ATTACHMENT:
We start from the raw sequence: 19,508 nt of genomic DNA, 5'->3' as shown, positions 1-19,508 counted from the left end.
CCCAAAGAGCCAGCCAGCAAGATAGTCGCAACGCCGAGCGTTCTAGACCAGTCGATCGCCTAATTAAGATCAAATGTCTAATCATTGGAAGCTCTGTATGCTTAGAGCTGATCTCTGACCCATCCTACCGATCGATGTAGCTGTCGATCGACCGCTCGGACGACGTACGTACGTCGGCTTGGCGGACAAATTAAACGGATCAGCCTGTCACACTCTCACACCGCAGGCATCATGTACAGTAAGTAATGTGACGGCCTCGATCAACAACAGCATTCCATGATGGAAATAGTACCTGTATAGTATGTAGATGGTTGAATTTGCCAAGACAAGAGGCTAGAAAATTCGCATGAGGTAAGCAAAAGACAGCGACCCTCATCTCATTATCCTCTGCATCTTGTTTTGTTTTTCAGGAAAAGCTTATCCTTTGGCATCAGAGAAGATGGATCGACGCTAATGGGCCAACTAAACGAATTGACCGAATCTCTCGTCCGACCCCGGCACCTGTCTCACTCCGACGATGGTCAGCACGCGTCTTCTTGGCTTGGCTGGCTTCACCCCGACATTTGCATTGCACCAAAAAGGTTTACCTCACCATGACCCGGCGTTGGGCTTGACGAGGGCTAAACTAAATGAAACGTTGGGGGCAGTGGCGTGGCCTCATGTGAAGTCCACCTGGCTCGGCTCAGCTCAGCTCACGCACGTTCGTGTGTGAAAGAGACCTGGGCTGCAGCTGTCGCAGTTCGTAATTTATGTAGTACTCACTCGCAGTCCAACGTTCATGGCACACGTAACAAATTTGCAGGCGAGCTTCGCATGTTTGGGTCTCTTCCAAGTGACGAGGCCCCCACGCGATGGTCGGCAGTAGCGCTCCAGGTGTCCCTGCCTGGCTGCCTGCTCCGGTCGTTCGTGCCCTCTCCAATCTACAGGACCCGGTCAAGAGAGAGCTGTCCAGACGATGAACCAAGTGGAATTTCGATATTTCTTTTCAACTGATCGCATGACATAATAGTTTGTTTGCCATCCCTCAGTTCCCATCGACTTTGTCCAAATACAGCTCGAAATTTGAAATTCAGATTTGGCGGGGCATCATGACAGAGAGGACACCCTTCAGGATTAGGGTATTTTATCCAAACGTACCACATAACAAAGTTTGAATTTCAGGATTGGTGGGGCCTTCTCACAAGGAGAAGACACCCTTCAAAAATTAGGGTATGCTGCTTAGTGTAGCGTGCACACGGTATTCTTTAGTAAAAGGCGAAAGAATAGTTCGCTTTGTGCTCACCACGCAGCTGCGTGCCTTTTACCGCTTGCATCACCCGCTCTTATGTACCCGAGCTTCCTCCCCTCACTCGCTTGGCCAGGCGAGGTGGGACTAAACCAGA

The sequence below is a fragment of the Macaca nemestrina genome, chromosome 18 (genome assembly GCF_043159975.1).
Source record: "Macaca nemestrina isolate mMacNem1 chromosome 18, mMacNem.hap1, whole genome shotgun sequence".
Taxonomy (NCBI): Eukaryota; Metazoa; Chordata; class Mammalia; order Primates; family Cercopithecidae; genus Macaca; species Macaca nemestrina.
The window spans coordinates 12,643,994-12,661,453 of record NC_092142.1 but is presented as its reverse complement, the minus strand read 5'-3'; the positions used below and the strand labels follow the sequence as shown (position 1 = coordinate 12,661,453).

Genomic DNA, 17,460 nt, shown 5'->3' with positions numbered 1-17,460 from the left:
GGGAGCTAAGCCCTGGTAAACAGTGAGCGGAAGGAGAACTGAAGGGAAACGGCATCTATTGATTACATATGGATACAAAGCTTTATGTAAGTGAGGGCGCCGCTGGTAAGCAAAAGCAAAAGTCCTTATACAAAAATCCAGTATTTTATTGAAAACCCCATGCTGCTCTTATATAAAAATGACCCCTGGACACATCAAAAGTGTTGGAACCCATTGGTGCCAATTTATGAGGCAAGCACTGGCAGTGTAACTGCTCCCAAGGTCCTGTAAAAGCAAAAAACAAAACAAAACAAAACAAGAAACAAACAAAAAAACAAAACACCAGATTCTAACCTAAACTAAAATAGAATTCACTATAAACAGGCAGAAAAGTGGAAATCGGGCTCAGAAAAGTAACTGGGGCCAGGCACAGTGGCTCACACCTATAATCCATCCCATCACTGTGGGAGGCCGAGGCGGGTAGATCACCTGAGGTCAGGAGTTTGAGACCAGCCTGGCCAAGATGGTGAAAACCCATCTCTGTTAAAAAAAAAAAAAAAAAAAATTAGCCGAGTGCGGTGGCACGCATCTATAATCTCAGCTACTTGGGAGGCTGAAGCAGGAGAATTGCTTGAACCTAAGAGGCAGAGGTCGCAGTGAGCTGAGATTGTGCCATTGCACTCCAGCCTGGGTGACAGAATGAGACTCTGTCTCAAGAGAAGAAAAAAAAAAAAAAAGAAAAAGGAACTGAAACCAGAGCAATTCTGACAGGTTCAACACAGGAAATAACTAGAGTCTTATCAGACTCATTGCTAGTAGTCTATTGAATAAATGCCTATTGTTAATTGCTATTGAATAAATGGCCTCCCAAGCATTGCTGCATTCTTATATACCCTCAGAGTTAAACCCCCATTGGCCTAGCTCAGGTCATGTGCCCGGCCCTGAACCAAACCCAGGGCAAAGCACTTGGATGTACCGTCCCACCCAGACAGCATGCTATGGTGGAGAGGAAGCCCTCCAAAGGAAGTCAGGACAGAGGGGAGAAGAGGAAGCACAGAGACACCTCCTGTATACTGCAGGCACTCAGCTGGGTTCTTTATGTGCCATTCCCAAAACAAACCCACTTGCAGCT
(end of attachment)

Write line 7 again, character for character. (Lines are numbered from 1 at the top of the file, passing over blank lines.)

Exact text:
Genomic DNA, 17,460 nt, shown 5'->3' with positions numbered 1-17,460 from the left: